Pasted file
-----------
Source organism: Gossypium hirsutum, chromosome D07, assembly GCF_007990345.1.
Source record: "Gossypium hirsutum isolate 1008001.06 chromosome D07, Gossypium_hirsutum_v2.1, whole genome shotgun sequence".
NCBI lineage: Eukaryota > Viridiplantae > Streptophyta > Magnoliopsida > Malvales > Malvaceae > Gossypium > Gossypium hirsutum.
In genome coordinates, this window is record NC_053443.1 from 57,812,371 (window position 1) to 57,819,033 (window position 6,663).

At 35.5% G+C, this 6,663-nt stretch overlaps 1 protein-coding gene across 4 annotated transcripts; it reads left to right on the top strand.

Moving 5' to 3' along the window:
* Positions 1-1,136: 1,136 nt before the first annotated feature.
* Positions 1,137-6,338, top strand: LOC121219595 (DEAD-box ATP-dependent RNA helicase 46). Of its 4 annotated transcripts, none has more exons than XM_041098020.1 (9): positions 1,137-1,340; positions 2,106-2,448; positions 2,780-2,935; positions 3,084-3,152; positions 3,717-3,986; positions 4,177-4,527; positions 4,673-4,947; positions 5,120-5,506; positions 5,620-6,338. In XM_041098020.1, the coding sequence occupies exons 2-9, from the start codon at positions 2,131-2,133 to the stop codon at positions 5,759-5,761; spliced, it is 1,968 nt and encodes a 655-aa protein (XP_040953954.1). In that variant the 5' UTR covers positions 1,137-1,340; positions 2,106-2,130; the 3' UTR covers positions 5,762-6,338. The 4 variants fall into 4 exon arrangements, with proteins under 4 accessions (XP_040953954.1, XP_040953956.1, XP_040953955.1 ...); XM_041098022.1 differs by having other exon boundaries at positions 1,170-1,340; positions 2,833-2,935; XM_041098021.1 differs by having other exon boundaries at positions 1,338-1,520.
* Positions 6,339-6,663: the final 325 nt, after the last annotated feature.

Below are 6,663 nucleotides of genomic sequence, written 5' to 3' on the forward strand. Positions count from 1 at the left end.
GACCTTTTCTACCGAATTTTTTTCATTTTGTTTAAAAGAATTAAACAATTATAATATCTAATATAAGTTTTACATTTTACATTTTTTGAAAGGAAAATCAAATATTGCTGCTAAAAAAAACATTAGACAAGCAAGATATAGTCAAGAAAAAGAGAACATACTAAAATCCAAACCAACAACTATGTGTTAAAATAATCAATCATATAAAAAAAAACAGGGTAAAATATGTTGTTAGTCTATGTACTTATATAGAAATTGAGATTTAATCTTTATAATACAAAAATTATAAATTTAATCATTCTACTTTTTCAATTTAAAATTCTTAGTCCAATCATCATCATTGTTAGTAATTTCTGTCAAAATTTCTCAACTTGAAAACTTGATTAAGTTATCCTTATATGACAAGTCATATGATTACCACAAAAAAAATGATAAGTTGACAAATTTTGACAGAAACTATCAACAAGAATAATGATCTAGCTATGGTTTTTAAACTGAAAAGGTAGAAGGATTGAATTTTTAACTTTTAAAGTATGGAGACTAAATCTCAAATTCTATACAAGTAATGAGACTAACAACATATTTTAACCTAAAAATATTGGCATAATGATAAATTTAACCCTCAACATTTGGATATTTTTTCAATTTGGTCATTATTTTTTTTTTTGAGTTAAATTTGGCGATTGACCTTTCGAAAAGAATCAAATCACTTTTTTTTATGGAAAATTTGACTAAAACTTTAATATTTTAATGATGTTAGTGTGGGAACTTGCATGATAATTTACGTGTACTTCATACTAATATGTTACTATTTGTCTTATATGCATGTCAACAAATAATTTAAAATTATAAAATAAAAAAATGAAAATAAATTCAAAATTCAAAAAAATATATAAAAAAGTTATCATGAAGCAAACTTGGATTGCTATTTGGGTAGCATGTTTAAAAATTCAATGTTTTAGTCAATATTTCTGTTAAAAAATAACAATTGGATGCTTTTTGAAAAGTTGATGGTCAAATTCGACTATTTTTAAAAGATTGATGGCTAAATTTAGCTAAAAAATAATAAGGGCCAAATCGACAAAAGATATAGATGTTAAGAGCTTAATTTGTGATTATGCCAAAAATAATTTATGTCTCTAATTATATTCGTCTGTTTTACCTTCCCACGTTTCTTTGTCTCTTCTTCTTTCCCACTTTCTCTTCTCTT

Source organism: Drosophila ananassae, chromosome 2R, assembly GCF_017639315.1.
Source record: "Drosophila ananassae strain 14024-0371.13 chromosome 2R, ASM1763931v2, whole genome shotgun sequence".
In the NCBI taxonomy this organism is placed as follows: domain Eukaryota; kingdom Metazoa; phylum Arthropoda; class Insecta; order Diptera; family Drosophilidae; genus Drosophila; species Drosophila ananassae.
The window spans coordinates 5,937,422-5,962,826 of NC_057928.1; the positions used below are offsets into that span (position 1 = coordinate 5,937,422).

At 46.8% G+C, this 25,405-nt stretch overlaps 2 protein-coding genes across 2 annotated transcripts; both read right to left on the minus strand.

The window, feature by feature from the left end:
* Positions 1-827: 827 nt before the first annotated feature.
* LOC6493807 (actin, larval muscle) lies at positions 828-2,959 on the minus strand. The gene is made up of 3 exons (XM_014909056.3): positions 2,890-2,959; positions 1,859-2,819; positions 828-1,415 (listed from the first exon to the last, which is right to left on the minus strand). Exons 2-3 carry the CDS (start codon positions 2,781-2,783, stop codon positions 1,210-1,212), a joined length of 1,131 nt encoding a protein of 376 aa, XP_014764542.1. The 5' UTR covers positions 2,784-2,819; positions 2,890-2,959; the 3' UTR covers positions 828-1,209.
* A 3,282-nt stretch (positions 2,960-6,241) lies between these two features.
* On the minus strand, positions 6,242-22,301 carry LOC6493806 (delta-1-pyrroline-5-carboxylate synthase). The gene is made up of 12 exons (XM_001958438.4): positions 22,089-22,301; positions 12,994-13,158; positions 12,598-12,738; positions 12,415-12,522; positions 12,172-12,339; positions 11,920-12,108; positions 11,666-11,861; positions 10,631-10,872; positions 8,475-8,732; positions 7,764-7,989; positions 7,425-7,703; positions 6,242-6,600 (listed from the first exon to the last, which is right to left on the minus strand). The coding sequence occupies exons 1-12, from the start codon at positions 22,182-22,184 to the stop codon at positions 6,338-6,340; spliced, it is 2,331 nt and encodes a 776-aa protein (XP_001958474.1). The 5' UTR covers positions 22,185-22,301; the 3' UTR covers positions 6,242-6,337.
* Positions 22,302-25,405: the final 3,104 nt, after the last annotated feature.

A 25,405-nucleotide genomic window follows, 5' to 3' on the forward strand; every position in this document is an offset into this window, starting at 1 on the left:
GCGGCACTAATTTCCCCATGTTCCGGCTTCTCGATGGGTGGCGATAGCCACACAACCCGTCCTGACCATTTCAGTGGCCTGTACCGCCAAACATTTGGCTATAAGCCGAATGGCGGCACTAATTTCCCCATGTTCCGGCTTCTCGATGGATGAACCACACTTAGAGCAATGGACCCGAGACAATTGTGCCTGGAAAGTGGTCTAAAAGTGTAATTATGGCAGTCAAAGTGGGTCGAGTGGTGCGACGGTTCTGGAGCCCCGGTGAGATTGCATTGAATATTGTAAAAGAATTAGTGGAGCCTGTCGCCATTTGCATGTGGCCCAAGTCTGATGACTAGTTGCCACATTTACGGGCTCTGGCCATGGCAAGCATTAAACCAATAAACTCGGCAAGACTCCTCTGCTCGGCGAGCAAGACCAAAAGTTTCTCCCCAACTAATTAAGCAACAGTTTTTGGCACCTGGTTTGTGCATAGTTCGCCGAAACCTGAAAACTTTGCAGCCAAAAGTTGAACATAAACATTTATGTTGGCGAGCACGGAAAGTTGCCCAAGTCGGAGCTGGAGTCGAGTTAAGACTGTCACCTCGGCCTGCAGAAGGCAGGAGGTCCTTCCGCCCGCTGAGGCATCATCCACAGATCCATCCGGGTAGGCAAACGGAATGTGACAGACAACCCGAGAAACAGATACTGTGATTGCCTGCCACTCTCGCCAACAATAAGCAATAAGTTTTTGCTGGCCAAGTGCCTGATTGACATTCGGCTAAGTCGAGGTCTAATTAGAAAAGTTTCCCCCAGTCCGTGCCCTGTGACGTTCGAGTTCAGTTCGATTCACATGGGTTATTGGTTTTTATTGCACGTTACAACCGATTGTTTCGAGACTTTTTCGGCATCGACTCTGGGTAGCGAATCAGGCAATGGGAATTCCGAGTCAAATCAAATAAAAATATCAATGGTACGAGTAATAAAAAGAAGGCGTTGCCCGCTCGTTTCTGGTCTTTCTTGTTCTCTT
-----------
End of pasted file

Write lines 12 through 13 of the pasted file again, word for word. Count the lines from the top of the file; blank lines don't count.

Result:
Source organism: Drosophila ananassae, chromosome 2R, assembly GCF_017639315.1.
Source record: "Drosophila ananassae strain 14024-0371.13 chromosome 2R, ASM1763931v2, whole genome shotgun sequence".